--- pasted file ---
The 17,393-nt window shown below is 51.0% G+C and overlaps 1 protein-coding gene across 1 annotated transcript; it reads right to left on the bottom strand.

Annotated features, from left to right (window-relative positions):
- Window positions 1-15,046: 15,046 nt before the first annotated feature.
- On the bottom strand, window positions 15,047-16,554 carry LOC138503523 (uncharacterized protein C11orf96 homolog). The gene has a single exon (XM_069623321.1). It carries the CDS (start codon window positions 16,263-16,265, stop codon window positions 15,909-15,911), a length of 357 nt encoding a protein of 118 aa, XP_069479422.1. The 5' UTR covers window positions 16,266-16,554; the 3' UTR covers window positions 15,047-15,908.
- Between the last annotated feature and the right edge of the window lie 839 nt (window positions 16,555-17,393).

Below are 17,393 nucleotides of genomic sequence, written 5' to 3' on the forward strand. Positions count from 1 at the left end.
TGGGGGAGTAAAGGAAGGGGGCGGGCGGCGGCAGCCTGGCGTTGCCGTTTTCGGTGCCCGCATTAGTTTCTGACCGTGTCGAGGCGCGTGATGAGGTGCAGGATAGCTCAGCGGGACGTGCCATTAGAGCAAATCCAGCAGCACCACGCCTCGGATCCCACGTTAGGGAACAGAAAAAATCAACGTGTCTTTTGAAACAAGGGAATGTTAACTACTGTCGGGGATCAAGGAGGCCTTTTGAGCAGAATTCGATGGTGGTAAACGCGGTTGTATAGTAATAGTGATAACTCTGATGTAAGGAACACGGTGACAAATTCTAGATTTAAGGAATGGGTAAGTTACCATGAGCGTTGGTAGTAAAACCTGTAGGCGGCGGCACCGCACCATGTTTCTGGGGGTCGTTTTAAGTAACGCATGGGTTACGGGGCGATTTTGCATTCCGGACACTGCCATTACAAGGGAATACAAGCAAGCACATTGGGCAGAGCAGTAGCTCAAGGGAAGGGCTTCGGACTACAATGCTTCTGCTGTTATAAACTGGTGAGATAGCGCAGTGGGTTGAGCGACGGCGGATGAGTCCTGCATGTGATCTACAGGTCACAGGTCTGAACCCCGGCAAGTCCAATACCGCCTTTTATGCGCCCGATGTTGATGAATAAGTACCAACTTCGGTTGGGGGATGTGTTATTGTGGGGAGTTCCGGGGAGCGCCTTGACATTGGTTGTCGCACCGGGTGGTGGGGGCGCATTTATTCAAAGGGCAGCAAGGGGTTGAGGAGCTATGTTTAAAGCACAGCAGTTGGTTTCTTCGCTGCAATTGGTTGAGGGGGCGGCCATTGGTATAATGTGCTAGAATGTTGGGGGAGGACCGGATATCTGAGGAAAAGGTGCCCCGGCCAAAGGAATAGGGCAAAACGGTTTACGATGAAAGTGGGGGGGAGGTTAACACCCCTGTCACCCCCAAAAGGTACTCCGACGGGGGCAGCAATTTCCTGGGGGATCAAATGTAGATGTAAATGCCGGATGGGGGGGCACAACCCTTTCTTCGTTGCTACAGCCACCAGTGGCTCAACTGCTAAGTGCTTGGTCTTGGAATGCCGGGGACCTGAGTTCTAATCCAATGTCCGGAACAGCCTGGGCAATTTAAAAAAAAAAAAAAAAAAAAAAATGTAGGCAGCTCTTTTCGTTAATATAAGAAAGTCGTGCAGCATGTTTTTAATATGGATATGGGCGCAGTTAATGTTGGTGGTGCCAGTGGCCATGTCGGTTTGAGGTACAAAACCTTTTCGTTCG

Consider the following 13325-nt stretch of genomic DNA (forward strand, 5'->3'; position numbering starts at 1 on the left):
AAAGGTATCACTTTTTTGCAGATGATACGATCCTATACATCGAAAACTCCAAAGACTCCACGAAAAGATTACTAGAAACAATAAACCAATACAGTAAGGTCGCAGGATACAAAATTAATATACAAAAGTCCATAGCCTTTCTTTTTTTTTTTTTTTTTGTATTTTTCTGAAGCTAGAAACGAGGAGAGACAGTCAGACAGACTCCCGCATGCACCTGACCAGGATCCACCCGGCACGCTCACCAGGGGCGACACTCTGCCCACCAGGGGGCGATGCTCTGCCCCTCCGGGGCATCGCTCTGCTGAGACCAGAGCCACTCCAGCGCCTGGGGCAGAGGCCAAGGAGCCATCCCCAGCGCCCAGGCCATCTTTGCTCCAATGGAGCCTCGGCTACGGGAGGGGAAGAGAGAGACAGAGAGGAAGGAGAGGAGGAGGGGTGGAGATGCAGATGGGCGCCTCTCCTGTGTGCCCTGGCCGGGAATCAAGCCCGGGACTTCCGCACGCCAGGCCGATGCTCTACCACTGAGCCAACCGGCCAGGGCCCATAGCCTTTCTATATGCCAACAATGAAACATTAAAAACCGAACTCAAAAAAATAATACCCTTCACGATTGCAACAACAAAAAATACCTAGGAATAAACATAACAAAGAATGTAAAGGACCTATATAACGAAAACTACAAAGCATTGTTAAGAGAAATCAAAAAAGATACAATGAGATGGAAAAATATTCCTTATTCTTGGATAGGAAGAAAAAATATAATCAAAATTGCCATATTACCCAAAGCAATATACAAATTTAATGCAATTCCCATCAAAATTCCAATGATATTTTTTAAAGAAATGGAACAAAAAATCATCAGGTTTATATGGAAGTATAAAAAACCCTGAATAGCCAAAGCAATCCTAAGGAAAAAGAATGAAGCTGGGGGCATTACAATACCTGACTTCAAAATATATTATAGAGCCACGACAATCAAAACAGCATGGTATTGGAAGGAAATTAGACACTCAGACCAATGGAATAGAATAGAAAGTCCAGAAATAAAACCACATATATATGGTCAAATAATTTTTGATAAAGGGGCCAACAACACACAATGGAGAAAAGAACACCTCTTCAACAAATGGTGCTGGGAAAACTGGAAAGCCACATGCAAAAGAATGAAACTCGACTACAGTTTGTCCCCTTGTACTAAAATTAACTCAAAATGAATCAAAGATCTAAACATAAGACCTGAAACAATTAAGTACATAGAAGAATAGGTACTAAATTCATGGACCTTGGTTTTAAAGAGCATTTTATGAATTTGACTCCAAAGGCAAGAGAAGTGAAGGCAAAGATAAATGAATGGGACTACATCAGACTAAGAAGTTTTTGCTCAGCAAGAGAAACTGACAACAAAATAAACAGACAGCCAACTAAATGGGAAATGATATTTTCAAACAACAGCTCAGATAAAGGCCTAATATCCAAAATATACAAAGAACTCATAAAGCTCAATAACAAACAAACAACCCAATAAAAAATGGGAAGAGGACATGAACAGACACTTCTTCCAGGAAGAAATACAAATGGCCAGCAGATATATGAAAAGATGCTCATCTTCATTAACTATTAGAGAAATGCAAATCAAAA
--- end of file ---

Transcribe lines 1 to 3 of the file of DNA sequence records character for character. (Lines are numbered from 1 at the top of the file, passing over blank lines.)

The 17,393-nt window shown below is 51.0% G+C and overlaps 1 protein-coding gene across 1 annotated transcript; it reads right to left on the bottom strand.

Annotated features, from left to right (window-relative positions):
- Window positions 1-15,046: 15,046 nt before the first annotated feature.